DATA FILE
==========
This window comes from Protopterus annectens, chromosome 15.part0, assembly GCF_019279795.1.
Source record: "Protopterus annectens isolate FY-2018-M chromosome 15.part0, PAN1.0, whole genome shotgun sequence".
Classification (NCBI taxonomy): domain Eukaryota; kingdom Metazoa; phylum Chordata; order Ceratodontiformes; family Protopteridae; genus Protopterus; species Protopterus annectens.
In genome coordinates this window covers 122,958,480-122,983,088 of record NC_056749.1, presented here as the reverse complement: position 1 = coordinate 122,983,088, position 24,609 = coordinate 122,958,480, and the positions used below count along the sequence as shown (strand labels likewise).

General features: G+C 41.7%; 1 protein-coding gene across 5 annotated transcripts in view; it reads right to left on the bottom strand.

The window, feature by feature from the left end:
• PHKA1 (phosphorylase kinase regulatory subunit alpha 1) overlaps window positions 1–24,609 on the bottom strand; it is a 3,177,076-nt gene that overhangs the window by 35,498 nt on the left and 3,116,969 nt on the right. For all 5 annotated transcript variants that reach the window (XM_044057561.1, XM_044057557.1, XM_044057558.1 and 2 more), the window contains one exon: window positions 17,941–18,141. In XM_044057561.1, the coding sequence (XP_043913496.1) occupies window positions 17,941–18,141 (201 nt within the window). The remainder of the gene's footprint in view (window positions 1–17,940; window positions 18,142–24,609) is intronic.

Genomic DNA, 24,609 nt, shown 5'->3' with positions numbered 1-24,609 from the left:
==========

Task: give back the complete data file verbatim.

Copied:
This window comes from Protopterus annectens, chromosome 15.part0, assembly GCF_019279795.1.
Source record: "Protopterus annectens isolate FY-2018-M chromosome 15.part0, PAN1.0, whole genome shotgun sequence".
Classification (NCBI taxonomy): domain Eukaryota; kingdom Metazoa; phylum Chordata; order Ceratodontiformes; family Protopteridae; genus Protopterus; species Protopterus annectens.
In genome coordinates this window covers 122,958,480-122,983,088 of record NC_056749.1, presented here as the reverse complement: position 1 = coordinate 122,983,088, position 24,609 = coordinate 122,958,480, and the positions used below count along the sequence as shown (strand labels likewise).

General features: G+C 41.7%; 1 protein-coding gene across 5 annotated transcripts in view; it reads right to left on the bottom strand.

The window, feature by feature from the left end:
• PHKA1 (phosphorylase kinase regulatory subunit alpha 1) overlaps window positions 1–24,609 on the bottom strand; it is a 3,177,076-nt gene that overhangs the window by 35,498 nt on the left and 3,116,969 nt on the right. For all 5 annotated transcript variants that reach the window (XM_044057561.1, XM_044057557.1, XM_044057558.1 and 2 more), the window contains one exon: window positions 17,941–18,141. In XM_044057561.1, the coding sequence (XP_043913496.1) occupies window positions 17,941–18,141 (201 nt within the window). The remainder of the gene's footprint in view (window positions 1–17,940; window positions 18,142–24,609) is intronic.

Genomic DNA, 24,609 nt, shown 5'->3' with positions numbered 1-24,609 from the left: